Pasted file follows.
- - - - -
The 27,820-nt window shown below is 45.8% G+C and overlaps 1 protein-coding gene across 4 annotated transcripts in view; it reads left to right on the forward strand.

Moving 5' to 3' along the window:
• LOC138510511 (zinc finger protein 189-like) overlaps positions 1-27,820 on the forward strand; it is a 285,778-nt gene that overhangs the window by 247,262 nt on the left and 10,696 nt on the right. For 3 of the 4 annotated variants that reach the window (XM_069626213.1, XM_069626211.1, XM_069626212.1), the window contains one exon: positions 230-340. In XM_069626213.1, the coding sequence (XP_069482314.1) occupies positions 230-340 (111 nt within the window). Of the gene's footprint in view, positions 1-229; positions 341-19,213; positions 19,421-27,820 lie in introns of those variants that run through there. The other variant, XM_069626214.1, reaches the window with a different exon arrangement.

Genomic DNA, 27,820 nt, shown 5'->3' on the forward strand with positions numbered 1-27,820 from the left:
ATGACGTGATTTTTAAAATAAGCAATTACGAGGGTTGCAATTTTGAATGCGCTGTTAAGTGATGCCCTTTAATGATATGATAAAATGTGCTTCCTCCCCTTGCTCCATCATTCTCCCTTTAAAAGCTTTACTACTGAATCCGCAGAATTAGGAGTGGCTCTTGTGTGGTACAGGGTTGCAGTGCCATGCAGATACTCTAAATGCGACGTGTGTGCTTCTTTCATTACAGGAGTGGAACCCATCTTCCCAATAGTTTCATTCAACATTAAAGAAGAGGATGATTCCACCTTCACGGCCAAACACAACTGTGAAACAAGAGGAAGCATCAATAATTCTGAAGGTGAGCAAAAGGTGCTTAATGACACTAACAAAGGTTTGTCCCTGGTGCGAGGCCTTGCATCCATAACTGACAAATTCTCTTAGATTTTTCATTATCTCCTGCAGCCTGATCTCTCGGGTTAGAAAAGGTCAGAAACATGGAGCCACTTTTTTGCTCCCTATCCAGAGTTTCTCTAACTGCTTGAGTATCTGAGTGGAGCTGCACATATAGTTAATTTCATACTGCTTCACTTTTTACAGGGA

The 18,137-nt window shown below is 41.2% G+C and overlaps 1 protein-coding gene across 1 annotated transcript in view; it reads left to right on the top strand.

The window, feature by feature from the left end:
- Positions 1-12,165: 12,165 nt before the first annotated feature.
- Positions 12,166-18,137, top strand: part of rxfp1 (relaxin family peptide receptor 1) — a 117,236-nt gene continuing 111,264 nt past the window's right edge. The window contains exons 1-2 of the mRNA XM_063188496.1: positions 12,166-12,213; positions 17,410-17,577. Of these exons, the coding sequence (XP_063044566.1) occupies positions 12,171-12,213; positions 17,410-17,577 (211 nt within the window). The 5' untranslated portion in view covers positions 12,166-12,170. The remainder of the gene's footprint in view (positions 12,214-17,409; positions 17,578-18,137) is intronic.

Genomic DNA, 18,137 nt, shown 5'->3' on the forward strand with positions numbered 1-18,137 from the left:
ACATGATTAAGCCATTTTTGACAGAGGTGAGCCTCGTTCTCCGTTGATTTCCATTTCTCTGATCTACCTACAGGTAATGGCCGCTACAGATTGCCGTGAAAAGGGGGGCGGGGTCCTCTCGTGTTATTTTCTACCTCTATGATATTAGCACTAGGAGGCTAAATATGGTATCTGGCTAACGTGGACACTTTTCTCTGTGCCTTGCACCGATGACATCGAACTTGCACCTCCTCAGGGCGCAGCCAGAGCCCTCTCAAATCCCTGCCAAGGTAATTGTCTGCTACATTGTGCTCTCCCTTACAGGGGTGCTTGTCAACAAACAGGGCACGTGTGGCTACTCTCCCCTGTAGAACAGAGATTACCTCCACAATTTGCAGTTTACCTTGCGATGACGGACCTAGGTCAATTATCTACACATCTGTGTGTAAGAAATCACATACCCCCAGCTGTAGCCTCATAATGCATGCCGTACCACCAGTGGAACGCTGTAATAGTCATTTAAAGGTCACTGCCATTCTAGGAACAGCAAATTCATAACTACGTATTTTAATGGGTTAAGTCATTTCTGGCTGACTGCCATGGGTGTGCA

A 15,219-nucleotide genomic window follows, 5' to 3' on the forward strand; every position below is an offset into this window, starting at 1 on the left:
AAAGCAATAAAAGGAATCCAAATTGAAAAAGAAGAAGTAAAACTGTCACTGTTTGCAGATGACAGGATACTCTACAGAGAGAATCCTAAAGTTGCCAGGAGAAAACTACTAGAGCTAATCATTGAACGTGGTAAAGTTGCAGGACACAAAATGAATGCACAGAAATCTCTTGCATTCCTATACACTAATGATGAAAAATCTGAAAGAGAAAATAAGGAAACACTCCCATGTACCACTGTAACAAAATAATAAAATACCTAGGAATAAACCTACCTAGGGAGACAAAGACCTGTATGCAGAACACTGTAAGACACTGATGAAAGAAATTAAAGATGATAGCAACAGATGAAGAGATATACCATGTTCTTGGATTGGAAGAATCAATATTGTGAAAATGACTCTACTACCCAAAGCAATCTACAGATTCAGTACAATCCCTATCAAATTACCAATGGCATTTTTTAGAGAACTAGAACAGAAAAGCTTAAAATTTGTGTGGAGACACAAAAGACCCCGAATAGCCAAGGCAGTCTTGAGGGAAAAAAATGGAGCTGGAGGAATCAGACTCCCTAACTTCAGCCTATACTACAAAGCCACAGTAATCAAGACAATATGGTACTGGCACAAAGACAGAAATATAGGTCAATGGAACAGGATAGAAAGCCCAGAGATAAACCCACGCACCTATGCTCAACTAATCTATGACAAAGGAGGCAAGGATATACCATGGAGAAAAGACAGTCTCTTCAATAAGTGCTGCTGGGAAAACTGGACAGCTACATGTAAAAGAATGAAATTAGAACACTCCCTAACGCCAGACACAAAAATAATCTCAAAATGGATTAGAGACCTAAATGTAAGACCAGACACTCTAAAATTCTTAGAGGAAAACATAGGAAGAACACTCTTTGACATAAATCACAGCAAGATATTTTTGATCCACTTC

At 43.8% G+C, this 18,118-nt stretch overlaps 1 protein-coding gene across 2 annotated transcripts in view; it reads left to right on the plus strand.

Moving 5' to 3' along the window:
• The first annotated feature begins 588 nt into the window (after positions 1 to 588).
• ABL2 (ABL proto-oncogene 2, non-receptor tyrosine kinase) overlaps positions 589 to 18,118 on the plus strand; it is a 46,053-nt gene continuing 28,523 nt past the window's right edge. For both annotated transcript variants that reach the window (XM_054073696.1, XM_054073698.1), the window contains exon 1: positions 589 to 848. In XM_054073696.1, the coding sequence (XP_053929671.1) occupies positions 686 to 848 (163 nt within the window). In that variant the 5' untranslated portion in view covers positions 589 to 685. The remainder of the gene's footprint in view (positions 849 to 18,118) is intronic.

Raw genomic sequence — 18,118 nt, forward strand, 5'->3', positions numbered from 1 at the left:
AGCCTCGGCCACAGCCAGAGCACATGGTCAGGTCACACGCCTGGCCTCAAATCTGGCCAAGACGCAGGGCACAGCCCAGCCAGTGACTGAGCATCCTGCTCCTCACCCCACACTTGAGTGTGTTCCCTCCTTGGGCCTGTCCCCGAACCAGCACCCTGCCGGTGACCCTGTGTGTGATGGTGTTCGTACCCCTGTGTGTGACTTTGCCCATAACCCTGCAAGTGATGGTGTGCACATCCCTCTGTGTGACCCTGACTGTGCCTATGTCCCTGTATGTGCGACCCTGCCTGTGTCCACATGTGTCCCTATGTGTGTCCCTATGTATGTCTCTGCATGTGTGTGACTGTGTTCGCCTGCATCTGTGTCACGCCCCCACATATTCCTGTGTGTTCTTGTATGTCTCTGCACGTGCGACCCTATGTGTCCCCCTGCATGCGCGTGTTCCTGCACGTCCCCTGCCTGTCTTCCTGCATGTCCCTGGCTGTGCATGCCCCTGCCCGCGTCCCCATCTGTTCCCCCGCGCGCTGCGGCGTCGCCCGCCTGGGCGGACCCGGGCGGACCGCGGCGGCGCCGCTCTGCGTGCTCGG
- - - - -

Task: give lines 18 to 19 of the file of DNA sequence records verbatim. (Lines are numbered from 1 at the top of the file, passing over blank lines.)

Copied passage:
Raw genomic sequence — 18,118 nt, forward strand, 5'->3', positions numbered from 1 at the left:
AGCCTCGGCCACAGCCAGAGCACATGGTCAGGTCACACGCCTGGCCTCAAATCTGGCCAAGACGCAGGGCACAGCCCAGCCAGTGACTGAGCATCCTGCTCCTCACCCCACACTTGAGTGTGTTCCCTCCTTGGGCCTGTCCCCGAACCAGCACCCTGCCGGTGACCCTGTGTGTGATGGTGTTCGTACCCCTGTGTGTGACTTTGCCCATAACCCTGCAAGTGATGGTGTGCACATCCCTCTGTGTGACCCTGACTGTGCCTATGTCCCTGTATGTGCGACCCTGCCTGTGTCCACATGTGTCCCTATGTGTGTCCCTATGTATGTCTCTGCATGTGTGTGACTGTGTTCGCCTGCATCTGTGTCACGCCCCCACATATTCCTGTGTGTTCTTGTATGTCTCTGCACGTGCGACCCTATGTGTCCCCCTGCATGCGCGTGTTCCTGCACGTCCCCTGCCTGTCTTCCTGCATGTCCCTGGCTGTGCATGCCCCTGCCCGCGTCCCCATCTGTTCCCCCGCGCGCTGCGGCGTCGCCCGCCTGGGCGGACCCGGGCGGACCGCGGCGGCGCCGCTCTGCGTGCTCGG